Visiting Rouge Park, Toronto and Pickering, Ontario: nature at the urban doorstep
A rural outlook prevails
Rouge Park, containing the Rouge River Valley, is classed as North America's largest urban park. Before visitors familiar with the Park say: 'Well, it doesn't look very urban to me', it needs to be said that the designation 'urban' belongs to the fact that Toronto's boundaries have gradually extended far beyond the core of the city and have joined with Pickering, in Ontario's Durham Region. Pickering, which in 2011 was celebrating its 200 years of existence as a community, is now officially a city, and, since Rouge Park is partly in Pickering, the official urban status of the Park was thus sealed.
Some of the roads within the Park have very steep gradient, including Twyn Rivers Drive. At the Twyn Rivers Drive entrance to the Park, the adjacent parking lot area has information panels regarding some of its natural features. Hundreds of plant and bird species have been identified in the Park.
The confluence of the Rouge and the Little Rouge rivers occurs in the Park, and the river flows into Lake Ontario at Rouge Beach. Interestingly, the Port Union area to the west of Rouge Beach used to be in Pickering many years ago. Pickering's economic and psychological 'pull' on the Port Union suburb of Scarborough can still be evidenced by the shorter distance between Port Union and the retail hub of the Pickering Town Centre than to the Scarborough Town Centre. Indeed, in Port Union, some local supermarkets stock free retail newspapers for Pickering in preference to those for Scarborough. So, while Port Union is separated from Pickering by Rouge Park, yet in some ways it relates psychologically to Pickering.
Important First Nations heritage is contained within Rouge Park: Bead Hill is a 17th century Seneca site situated in the Park, and has been designated a National Historic Site of Canada. The Rouge River was later used as a trail by Voyageurs and early European explorers. The name Rouge River (French: Rivière Rouge ) is derived from the red colour of the earth in the vicinity of the river, thus named by early, French-speaking travellers.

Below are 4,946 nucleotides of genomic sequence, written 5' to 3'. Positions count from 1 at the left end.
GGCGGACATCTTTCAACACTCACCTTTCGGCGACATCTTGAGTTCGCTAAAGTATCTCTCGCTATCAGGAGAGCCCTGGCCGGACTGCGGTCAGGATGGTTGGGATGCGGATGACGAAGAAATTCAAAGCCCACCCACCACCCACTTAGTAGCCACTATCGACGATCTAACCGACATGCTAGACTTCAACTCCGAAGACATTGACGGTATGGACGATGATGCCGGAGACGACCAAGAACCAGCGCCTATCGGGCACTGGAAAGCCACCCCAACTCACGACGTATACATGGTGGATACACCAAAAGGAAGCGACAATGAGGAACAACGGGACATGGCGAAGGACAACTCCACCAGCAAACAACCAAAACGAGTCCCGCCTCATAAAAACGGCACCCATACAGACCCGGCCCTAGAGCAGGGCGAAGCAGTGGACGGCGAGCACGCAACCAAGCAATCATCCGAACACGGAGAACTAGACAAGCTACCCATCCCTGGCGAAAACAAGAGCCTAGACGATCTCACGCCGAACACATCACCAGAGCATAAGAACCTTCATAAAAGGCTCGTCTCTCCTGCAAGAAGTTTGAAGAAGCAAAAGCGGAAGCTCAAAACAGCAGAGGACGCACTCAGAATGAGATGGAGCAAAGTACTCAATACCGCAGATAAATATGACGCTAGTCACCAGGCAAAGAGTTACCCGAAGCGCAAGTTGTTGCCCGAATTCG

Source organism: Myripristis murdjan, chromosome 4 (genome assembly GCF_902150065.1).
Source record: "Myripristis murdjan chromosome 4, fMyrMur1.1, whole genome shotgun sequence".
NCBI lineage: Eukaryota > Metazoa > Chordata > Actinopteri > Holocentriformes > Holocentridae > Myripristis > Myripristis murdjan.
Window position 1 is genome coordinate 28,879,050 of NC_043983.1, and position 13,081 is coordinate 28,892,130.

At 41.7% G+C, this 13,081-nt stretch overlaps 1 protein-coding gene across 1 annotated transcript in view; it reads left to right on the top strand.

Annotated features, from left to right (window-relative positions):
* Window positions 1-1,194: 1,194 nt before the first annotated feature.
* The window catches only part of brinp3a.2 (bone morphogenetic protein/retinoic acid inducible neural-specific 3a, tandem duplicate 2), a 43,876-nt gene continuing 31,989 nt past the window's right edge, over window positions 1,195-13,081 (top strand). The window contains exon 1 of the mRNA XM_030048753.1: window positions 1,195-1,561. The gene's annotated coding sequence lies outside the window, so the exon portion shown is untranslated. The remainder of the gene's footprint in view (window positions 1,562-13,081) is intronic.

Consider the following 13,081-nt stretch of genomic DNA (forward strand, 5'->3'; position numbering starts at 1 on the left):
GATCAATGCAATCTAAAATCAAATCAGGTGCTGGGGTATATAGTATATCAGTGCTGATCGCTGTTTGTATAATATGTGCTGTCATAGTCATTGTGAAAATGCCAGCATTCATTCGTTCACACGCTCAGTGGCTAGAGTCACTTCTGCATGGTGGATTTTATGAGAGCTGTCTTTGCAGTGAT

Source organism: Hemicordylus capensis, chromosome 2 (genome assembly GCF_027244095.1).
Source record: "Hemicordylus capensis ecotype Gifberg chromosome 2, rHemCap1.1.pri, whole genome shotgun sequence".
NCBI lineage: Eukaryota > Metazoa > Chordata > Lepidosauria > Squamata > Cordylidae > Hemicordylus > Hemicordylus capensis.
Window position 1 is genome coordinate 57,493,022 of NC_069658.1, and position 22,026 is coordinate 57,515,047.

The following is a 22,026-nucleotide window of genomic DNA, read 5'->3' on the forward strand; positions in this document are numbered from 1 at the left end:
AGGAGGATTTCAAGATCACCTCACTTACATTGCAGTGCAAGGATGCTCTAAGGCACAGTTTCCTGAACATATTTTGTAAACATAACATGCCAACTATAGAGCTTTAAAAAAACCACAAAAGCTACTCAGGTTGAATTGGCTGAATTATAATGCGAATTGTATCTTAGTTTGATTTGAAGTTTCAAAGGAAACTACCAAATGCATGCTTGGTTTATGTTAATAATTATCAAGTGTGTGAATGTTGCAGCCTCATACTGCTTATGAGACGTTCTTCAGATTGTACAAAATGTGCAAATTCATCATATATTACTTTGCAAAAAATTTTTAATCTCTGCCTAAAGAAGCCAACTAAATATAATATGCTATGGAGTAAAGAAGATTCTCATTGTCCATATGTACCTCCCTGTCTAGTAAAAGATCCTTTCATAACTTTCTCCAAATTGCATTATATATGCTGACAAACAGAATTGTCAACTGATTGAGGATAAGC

Glen Rouge Campground is the City of Toronto's only official campsite (the entrance to Glen Rouge Campground at 7450 Kingston Road, Toronto is the starting point for distances to places, named below .
Extensive marshland occurs near Rouge Beach, where the Rouge River enters Lake Ontario, and from where the Lake Ontario Waterfront Trail may be accessed.
Also worth seeing
Ajax (distance: 11.9 kilometres) Post Hill House is a 19th century heritage property in Rural Gothic Revival style.
How to get there: Air Canada, flies to Toronto Pearson Airport, with wide North American and other connections, from where car rental is available. (Distance from Toronto Pearson Airport to Glen Rouge Campground: approx. 42.4 kilometres). Access points to Rouge Park include, from Toronto, Twyn Rivers Drive at Sheppard Avenue; and from Pickering, the eastern section of Twyn Rivers Drive. GO Train operates a service between Union Station, Toronto and Rouge Hill or Pickering. Please check with the airline or your travel agent for up to date information. You are advised to refer to appropriate consular sources for any special border crossing arrangements which may apply to citizens of certain nationalities.
MJFenn is an independent travel writer based in Ontario, Canada.
Other of my hubpages may also be of interest
- Visiting Ontario's historic Erskine Church: memories of 19th century Pickering
- Visiting Pickering, Ontario and its barrier beach: waters and wildlife
- Visiting Ontario's Ajax: Rural Gothic Revival architecture, at Post Hill House
- Visiting Kipawa Lake, Laniel: boating and fishing opportunities in western Quebec
- Visiting the mountains of northern New Jersey: surprising, tranquil scenes